Protecting your child’s online identity

“Given some of the dangers of modern life, I believe it is safe to say that most of us pay a lot of attention to security – especially as parents – and rightly so,” says Riaan Badenhorst, Managing Director, Kaspersky Lab Africa. However, we tend to focus mostly on the security of our homes and vehicles or even our own physical security. But, have we placed enough focus on our online habits and subsequently, our digital identities?

It is not just our own identity and online security that we need to understand, but that of our children – who are exposed to more technology and social media platforms today, than ever before.

There is no denying the fact that the Internet is a valuable tool for information. With broadband growth and access becoming more readily available locally, we are often digitally ‘connected’ around the clock – irrespective of the mobile device we are using.

However, as parents, we have a responsibility to ensure that we balance the benefits that the digital world offers our children, along with the risks it can bring. The Internet has introduced our children to a realm of ‘added’ potential harm – including aspects such as cyber bullying; contact with/from undesirable people; being exposed to inappropriate or harmful content, and of course, malicious software or cyber-attacks on devices.

So what can we parents do about ensuring safety online for everyone and ensure the protection of your child’s digital identity?

Understandably, it is not always easy for us to talk to our children about their online safety habits and the risks they can be exposed to. This is due to the fact, that we ourselves are unsure of how some of the new technology works and what it could be used for. It is with this in mind that Kaspersky Lab has created a useful list of ‘tips’ that parents can implement at home, as well giving you the platform to discuss safe online habits/behaviour with your children.

As parents, you can use these ‘rules/tips’ for keeping your children safe and out of harm in the online world (just as we would have rules for the ‘real word’).

These tips include:

  • Talk to children about the potential dangers that they may face online and the need for Internet safety – be real with them and use language that is appropriate – even before they get their first mobile phone or tablet PC to play games.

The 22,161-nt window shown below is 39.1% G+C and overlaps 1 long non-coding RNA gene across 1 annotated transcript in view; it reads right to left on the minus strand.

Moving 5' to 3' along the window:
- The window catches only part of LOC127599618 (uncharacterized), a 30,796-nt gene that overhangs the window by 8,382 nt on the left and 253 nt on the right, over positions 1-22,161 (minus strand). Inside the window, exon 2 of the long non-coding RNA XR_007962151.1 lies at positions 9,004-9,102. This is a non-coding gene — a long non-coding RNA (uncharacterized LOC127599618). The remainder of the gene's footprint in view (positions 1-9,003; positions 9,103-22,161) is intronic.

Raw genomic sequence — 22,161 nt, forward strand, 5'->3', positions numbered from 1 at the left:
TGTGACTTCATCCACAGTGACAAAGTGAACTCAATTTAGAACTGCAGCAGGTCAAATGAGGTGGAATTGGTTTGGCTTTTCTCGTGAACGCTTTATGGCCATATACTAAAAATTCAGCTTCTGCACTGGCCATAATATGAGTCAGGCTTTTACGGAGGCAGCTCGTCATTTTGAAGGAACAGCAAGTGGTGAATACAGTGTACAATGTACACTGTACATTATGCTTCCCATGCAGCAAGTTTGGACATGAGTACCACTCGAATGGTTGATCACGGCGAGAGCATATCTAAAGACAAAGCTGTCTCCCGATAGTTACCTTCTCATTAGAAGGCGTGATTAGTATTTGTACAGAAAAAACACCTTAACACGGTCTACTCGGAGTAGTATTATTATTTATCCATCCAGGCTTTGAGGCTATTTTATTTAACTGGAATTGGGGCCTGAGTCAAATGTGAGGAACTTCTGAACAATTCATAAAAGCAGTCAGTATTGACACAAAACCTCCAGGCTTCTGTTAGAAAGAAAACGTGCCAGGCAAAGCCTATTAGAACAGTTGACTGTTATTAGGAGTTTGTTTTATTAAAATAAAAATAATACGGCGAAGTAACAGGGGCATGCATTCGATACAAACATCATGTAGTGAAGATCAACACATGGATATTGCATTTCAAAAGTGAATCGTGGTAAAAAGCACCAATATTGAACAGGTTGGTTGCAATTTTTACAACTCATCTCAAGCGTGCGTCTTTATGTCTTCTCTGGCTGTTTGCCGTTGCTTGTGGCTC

• Encourage children to talk to you about anything they may have experienced online that upsets them, or that makes them feel uncomfortable.
  • Restrict the content that can be accessed via the computer using Parental control tool.
  • Just as you would teach children to not talk to a stranger in real life, teach them to not talk to strangers online. If they do not know the person, they should not interact with them online. Tell them that strangers can use the online world to connect with them and lure them into harmful situations.
  • Make a rule with children to not share personal information online – for example, do not give out their phone number(s), school information, or home address to anyone over the Internet.
  • Encourage children to be careful about what they post online – be it photos, videos, writing on someone’s wall or checking into a location. Remember that what goes out online stays there forever and while it is fun to share photos and videos with friends and family – tell them to make sure that photos and videos do not give away any clues about their location at the time or where they may live.

In addition consider a rigorous Internet security solution (like that of Kaspersky Internet Security – multi-device 2016) which is capable of defending devices against malicious programmes and hackers. Many security software products combine anti-virus capabilities and advanced parental control features, all of which make it easier to protect children when they are online.

Despite the potential risks, our children should not be scared or shy to go online. Rather, we should equip them with rules, guidelines and the know how to be safe online and to protect their digital identities. As parents we need to embrace responsible online usage and behavior and ensure these kinds of conversations are readily and easily debated in the home environment.

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